Argentina: New Brooms and Dirty Bathrooms

“Events, my dear boy, events.” (British Prime Minister Harold Macmillan on the greatest challenge for politicians.)   

The Argentine Presidential election season unofficially opened on Sunday, when it was revealed by official sources that Cristina Kirchner would indeed be the incumbent government’s candidate for the October 28th poll. However in the midst of the first shots fired across bows, a strange turn of events may have made the possible move away from present economic policy that much easier.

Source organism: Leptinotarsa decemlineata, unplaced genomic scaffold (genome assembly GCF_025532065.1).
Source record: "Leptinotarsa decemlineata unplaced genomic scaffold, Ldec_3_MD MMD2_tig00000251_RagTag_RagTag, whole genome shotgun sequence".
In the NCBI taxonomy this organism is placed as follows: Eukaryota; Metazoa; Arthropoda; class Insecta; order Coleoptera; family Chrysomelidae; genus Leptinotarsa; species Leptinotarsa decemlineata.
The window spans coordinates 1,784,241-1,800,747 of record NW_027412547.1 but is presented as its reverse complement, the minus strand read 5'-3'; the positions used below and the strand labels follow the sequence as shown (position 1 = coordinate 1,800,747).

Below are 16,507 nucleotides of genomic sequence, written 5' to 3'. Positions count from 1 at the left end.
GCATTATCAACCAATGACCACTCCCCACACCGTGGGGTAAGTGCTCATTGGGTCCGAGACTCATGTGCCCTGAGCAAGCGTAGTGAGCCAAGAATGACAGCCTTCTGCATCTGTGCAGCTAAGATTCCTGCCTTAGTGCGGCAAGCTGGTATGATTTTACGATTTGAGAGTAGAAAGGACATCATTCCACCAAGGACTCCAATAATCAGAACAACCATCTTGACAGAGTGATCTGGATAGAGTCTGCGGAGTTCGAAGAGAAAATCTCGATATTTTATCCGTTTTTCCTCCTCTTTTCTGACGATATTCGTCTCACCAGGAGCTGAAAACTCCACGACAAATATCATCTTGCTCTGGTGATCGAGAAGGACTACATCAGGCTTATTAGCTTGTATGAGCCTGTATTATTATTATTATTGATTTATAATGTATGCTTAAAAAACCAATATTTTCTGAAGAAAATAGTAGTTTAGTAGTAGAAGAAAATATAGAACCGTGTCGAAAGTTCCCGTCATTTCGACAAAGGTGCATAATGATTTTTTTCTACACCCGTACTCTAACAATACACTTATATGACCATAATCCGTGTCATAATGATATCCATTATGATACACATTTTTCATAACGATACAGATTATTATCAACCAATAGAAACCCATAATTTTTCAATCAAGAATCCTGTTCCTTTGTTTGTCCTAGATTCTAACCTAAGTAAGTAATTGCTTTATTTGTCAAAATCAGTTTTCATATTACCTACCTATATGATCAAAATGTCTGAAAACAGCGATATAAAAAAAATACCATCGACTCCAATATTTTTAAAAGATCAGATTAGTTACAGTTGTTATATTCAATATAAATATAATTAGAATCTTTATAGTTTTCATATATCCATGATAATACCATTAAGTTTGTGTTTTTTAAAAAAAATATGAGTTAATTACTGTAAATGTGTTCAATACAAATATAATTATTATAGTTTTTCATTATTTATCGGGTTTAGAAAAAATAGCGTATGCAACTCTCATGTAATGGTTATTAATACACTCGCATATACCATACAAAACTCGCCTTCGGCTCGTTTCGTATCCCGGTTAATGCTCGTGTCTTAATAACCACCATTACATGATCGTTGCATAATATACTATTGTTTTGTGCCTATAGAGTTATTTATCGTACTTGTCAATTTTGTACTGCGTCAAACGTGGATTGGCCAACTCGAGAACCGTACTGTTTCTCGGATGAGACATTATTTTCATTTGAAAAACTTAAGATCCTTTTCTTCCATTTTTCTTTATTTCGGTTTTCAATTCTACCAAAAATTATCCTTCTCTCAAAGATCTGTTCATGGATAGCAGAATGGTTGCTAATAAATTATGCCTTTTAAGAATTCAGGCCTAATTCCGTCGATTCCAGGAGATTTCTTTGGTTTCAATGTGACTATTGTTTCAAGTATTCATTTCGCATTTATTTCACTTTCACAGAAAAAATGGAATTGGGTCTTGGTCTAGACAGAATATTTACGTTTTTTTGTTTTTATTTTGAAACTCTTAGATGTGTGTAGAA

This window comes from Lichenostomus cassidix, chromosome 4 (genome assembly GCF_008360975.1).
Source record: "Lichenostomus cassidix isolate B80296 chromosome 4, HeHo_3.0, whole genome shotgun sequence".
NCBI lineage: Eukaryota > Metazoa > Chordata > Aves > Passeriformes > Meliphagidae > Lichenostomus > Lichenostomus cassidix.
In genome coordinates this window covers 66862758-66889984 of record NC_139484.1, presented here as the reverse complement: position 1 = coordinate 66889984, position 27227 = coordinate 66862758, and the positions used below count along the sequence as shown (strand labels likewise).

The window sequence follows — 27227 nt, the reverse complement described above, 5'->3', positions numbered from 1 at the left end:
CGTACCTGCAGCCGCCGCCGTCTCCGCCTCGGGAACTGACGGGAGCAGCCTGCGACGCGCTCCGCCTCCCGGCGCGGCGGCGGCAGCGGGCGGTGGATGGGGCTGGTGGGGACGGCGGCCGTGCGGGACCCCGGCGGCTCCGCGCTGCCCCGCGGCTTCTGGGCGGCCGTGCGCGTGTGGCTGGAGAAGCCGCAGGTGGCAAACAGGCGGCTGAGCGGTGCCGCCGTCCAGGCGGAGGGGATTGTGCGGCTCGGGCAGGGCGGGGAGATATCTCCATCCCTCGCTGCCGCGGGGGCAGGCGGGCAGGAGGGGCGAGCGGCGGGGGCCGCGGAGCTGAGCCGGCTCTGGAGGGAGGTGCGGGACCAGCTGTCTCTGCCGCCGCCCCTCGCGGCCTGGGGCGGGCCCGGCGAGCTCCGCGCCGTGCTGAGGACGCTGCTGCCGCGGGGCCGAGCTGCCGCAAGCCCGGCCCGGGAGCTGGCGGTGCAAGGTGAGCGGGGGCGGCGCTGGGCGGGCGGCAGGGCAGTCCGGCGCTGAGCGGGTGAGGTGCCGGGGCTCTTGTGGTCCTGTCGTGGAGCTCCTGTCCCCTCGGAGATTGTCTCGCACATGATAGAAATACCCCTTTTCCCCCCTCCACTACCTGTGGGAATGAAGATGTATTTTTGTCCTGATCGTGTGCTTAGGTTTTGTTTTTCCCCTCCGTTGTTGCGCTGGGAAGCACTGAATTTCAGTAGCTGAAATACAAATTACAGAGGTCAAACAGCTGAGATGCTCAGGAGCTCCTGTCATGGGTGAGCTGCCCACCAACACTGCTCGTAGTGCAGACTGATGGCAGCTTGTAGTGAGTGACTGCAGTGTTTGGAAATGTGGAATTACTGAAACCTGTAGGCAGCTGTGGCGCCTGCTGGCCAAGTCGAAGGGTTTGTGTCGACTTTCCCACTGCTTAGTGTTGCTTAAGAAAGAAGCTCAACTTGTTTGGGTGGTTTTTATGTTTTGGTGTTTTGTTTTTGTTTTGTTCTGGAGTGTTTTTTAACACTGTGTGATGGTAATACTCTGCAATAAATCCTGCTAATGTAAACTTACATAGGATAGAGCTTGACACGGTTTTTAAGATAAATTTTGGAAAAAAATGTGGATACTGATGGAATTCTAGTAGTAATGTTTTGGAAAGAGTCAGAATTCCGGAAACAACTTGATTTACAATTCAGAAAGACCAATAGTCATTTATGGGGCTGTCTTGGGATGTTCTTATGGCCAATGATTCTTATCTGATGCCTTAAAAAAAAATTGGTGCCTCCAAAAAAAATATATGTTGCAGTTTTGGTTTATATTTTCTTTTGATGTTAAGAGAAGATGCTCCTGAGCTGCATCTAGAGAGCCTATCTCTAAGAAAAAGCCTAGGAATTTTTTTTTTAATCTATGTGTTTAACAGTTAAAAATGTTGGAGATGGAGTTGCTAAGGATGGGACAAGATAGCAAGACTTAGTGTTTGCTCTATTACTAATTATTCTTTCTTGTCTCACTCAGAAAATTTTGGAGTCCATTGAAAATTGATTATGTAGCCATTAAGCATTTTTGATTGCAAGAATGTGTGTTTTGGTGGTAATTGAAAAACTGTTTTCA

In June, a bag containing a large quantity of ready cash (a sum between U$65,000 and U$250,000 depending on which story you care to read) was found by police in the en-suite bathroom of economy minister Felisa Miceli’s private office during a routine security inspection. According to the journalist who recently broke the story, the police wrote out an official report of the finding which then strangely ‘disappeared’ and Miceli denied everything. The story became even more embarrassing when Miceli later said it was indeed her own money destined to buy a property. Once it was realized that this meant she was possibly guilty of tax evasion (large transactions in cash and not via the banking system are frowned upon in today’s Argentina), the story was then changed to “money for personal use”. The mind boggles as to why Miceli needs that much “personal” cash hanging round the office; inflation may be high, but a lunchtime delivery pizza is still pretty reasonable in downtown Buenos Aires.